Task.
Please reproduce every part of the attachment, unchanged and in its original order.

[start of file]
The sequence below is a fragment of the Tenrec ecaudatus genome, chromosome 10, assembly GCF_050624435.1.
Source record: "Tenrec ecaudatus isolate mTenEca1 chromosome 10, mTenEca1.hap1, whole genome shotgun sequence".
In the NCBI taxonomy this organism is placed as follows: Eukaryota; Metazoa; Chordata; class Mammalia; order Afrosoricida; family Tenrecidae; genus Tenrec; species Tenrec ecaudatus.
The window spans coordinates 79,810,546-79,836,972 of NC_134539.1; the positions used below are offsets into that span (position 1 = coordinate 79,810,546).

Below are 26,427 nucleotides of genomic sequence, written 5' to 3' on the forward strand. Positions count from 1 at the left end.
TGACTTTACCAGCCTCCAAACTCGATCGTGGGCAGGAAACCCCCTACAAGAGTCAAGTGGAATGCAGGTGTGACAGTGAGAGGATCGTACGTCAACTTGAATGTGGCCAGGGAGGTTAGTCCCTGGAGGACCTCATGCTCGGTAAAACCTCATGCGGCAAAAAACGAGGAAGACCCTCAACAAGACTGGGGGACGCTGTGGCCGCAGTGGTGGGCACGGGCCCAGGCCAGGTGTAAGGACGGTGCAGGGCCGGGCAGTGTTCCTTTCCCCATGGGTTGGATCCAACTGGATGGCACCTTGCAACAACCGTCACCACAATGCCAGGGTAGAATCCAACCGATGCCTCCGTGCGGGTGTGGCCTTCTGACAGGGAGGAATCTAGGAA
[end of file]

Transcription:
The sequence below is a fragment of the Tenrec ecaudatus genome, chromosome 10, assembly GCF_050624435.1.
Source record: "Tenrec ecaudatus isolate mTenEca1 chromosome 10, mTenEca1.hap1, whole genome shotgun sequence".
In the NCBI taxonomy this organism is placed as follows: Eukaryota; Metazoa; Chordata; class Mammalia; order Afrosoricida; family Tenrecidae; genus Tenrec; species Tenrec ecaudatus.
The window spans coordinates 79,810,546-79,836,972 of NC_134539.1; the positions used below are offsets into that span (position 1 = coordinate 79,810,546).

Below are 26,427 nucleotides of genomic sequence, written 5' to 3' on the forward strand. Positions count from 1 at the left end.
TGACTTTACCAGCCTCCAAACTCGATCGTGGGCAGGAAACCCCCTACAAGAGTCAAGTGGAATGCAGGTGTGACAGTGAGAGGATCGTACGTCAACTTGAATGTGGCCAGGGAGGTTAGTCCCTGGAGGACCTCATGCTCGGTAAAACCTCATGCGGCAAAAAACGAGGAAGACCCTCAACAAGACTGGGGGACGCTGTGGCCGCAGTGGTGGGCACGGGCCCAGGCCAGGTGTAAGGACGGTGCAGGGCCGGGCAGTGTTCCTTTCCCCATGGGTTGGATCCAACTGGATGGCACCTTGCAACAACCGTCACCACAATGCCAGGGTAGAATCCAACCGATGCCTCCGTGCGGGTGTGGCCTTCTGACAGGGAGGAATCTAGGAA